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\lecture{3}{September 14, 2005}{Madhu Sudan}{Victor Chen}
\section{Introduction}
Today we will cover polynomial rings and look at the Division Algorithm and Gauss's Lemma. Then we will introduce finite fields.
\section{Polynomial Rings}
We first note the division algorithm for polynomials.
\begin{fact}
Given $a(x),b(x) \in F[x]$ for some field $F$, there exists polynomials $q(x),r(x) \in F[x]$ with degree of r less than the degree of $b$, such that $a(x)=q(x)b(x) + r(x)$.
\end{fact}
This motivates the concept of evaluation of polynomials. Formally, let $R$ be a ring. Then define
$\mbox{Eval}: R[x] \times R \longmapsto R$,
where $(p(x),\alpha) \longmapsto p(\alpha)=\sum c_i \alpha^i$, where $p(x)=\sum c_i x^i$. From this, we can record the following useful corollary.
\begin{corollary}
$1$. If $b(x)=x-\alpha$, then the polynomial $r(x)$ is simply $a(\alpha)$. \\
$2$. $a(\alpha)=0$ iff $(x-\alpha) | a(x)$.
\end{corollary}
\begin{proof}
$1$. Note that $r(x)$ has degree less than $1$ and so is constant. Evaluate $a(x)$ at $\alpha$. \\
$2$. Write $a(x)=q(x)(x-\alpha)+a(\alpha)$.
\end{proof}
Last time we mentioned Gauss's Lemma, which asserts that $R[x]$ is a UFD iff $R$ is a UFD. We first show this when $R$ is a field.
\begin{lemma}
If $F$ is a field, then $F[x]$ is a UFD.
\end{lemma}
\begin{proof-sketch}
Let $p(x) \in F[x]$. Then it factors into finitely many irreducibles. Suppose $p(x)=p_1(x)\ldots p_l(x)=q_1(x)\ldots q_k(x)$, with each $p_i,q_j$ being irreducible. We want to show that $k=l$, and that for each $i$, there exists some $j$ such that $p_i(x)=q_j(x)$. To prove this, we need to show that $p_i | q_j$ and $q_j | p_i$. To do this, we need the notion of GCD. The idea is that since $p_1$ divides $q_1(x)\ldots q_k(x)$, $p_1$ divides either $q_1$ or $q_2(x)\ldots q_k(x)$. (Else, $\gcd(p_1,q_1)=\gcd(p_1,q_2\ldots q_k)=1$ would imply $\gcd(p_1, q_1(x)\ldots q_k(x)=1$.) Repeating this will show that $p_1$ divides $q_j$ for some $j$.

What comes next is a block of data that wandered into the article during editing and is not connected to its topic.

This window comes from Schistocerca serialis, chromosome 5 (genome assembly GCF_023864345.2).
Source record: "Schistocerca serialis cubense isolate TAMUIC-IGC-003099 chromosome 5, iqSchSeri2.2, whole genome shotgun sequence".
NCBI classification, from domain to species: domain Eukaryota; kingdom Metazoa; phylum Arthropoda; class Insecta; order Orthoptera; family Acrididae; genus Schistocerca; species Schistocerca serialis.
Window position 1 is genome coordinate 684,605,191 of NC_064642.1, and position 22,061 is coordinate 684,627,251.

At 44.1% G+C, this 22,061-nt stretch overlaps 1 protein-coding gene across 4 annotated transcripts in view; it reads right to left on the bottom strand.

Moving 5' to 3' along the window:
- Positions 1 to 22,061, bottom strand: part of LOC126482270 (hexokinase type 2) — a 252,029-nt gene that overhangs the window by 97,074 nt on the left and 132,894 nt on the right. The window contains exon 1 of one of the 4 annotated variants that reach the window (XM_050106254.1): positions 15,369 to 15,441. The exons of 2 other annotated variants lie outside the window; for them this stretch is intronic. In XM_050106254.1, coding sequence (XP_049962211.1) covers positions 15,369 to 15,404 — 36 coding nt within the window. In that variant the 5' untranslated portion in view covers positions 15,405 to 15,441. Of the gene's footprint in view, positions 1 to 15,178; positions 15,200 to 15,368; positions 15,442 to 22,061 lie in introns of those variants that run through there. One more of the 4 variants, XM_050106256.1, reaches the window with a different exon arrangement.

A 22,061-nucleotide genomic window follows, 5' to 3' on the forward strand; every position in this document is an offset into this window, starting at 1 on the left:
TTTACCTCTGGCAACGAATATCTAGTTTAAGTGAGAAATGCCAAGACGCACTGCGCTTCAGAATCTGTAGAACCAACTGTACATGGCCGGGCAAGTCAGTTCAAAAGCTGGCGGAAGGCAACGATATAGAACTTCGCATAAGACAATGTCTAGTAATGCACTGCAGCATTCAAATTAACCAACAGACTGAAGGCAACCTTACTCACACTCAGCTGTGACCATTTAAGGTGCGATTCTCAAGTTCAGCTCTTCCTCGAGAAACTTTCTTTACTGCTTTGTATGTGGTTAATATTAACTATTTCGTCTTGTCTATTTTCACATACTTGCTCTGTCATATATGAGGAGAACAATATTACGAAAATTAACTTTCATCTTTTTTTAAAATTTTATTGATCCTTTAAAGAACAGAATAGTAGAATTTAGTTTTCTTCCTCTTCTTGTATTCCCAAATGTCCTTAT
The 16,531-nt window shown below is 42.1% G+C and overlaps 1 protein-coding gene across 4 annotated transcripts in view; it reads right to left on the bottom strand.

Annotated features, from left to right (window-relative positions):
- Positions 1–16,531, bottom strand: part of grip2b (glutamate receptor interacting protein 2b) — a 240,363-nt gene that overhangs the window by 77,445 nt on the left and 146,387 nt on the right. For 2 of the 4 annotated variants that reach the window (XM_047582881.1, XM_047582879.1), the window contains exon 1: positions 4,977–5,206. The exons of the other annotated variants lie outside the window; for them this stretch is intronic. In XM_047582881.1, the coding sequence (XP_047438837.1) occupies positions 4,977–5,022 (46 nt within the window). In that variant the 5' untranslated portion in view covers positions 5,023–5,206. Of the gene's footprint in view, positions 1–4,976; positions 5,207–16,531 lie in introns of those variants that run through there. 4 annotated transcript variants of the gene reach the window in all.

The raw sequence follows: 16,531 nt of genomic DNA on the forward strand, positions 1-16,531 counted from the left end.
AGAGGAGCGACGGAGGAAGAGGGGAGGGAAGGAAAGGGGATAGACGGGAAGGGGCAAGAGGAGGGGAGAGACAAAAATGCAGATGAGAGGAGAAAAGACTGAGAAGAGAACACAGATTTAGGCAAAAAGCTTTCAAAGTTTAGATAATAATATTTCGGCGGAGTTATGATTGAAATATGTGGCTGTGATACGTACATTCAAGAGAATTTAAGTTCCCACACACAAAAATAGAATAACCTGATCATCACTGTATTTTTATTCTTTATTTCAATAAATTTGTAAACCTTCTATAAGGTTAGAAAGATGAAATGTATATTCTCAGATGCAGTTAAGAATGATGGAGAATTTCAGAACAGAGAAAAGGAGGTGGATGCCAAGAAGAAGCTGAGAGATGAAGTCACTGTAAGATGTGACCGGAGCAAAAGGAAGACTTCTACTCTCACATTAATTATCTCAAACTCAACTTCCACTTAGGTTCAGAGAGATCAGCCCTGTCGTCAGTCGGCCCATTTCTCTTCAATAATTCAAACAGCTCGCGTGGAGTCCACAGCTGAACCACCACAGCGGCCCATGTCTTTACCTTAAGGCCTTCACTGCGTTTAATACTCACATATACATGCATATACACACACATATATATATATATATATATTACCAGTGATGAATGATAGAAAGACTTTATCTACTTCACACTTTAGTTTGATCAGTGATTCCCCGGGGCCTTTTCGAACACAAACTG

\end{proof-sketch}
\begin{lemma}
Let $F$ be a field. Then $F[x,y]$ is a UFD.
\end{lemma}
\begin{proof}
Note that $F[x,y]=(F[x])[y]$. The field of fraction of $F[x]$ is
$$F(x)=\widetilde{F[x]}=\{ a(x)/b(x) | a(x), b(x) \in F[x] \}.$$
Claim: If a polynomial $p(y) \in R[y]$ factors in $\widetilde{R}[y]$, then it also factors over $R[y]$.
Proof of Claim: Write $p(y)=a_0 + \ldots a_j y^j$. Suppose $p(y)=p_1(y)p_2(y)$ over $\widetilde{R}[y]$. Let the coefficients of $p_1(y)$ be $b_0,\ldots,b_l \in \widetilde{R}$, and let the coefficients of $p_2(y)$ be $c_0,\ldots,c_l \in \widetilde{R}$. Note that we can write $b_i=e_i/f_i$, where $e_i,f_i \in R$. Let $F=\mbox{lcm}(f_0,\ldots,f_l)$. Thus we can write $p_1(y)=\frac{1}{F} p_1'(y)$, where $p_i \in R[y]$. Similarly, we can write $p_2(y)=\frac{1}{G} p_2'(y)$ for some $G \in R$. So $p(y)=\frac{1}{FG} p_1'(y)p_2'(y)$. If $FG$ is a unit, then we are done. Else, with a little more work, we can conclude that $F$ divides every coefficient of $p_2'$, and $G$ divides every coefficient of $p_1'$.
From the previous lemma, $F[x]$ is a UFD. Let $R=F[x]$. Then the claim implies that $F[x,y]$ is a UFD.
\end{proof}
More generally, we have Gauss's Lemma:
\begin{lemma}
Let $R$ be a UFD. Then $R[x]$ is a UFD.
\end{lemma}
\begin{proof-sketch} Again we work over the field of fraction $\widetilde{R}[x]$. Start with $p(x) \in R[x]$. Suppose $p(x)=p_1\ldots p_l=q_1 \ldots q_l$.
Claim: If $p_i$ is irreducible in $R[x]$, then it is also irreducible in $\widetilde{R}[x]$. \\
Note that this Claim is the same one in the previous lemma. Hence, $p_1\ldots p_l=q_1\ldots q_l$ are still irreducible over $\widetilde{R}[x]$. Since $\widetilde{R}[x]$ is a UFD, the two factorizations are unique up to permutations and units.
\end{proof-sketch}
This motivates the following algorithmic question. If we can factor over $R$, can we factor over $R[x]$? Suppose we work over a field $F$. There is the issue of finite precision when dealing with reals, so we will work with finite fields and rationals. In later lectures, we will investigate how to factor over polynomials over finite fields and rationals. For now, we will give a quick introduction to finite field in the next section.
\section{Finite Fields}
\begin{lemma}
Let F be a finite field. Then $|F|=p^t$ for some prime $p$ and integer $t$. Furthermore, for every prime $p$, integer $t \geq 0$, there exists a finite field $F_{p^t}$ of size $p^t$.